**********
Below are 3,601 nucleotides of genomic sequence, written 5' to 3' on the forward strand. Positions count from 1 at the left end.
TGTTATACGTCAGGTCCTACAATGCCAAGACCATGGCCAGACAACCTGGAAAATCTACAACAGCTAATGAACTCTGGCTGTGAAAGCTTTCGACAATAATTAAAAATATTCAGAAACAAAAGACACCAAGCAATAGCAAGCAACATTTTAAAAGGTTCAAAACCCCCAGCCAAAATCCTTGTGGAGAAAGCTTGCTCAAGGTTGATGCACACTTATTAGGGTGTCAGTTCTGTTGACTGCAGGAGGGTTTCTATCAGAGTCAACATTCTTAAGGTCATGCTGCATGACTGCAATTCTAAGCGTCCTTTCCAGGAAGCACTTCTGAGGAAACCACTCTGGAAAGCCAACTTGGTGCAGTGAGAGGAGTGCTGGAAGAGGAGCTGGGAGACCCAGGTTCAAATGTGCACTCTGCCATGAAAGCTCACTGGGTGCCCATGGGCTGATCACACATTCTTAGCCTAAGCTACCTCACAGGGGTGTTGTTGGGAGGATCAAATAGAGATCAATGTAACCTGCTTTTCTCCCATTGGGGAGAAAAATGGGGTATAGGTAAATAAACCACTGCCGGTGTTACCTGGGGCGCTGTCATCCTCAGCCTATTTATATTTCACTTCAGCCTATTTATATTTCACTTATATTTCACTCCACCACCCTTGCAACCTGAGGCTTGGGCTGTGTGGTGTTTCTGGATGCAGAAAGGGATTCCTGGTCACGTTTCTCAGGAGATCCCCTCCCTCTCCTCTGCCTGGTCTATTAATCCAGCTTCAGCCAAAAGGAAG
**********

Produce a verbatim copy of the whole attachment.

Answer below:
Below are 3,601 nucleotides of genomic sequence, written 5' to 3' on the forward strand. Positions count from 1 at the left end.
TGTTATACGTCAGGTCCTACAATGCCAAGACCATGGCCAGACAACCTGGAAAATCTACAACAGCTAATGAACTCTGGCTGTGAAAGCTTTCGACAATAATTAAAAATATTCAGAAACAAAAGACACCAAGCAATAGCAAGCAACATTTTAAAAGGTTCAAAACCCCCAGCCAAAATCCTTGTGGAGAAAGCTTGCTCAAGGTTGATGCACACTTATTAGGGTGTCAGTTCTGTTGACTGCAGGAGGGTTTCTATCAGAGTCAACATTCTTAAGGTCATGCTGCATGACTGCAATTCTAAGCGTCCTTTCCAGGAAGCACTTCTGAGGAAACCACTCTGGAAAGCCAACTTGGTGCAGTGAGAGGAGTGCTGGAAGAGGAGCTGGGAGACCCAGGTTCAAATGTGCACTCTGCCATGAAAGCTCACTGGGTGCCCATGGGCTGATCACACATTCTTAGCCTAAGCTACCTCACAGGGGTGTTGTTGGGAGGATCAAATAGAGATCAATGTAACCTGCTTTTCTCCCATTGGGGAGAAAAATGGGGTATAGGTAAATAAACCACTGCCGGTGTTACCTGGGGCGCTGTCATCCTCAGCCTATTTATATTTCACTTCAGCCTATTTATATTTCACTTATATTTCACTCCACCACCCTTGCAACCTGAGGCTTGGGCTGTGTGGTGTTTCTGGATGCAGAAAGGGATTCCTGGTCACGTTTCTCAGGAGATCCCCTCCCTCTCCTCTGCCTGGTCTATTAATCCAGCTTCAGCCAAAAGGAAG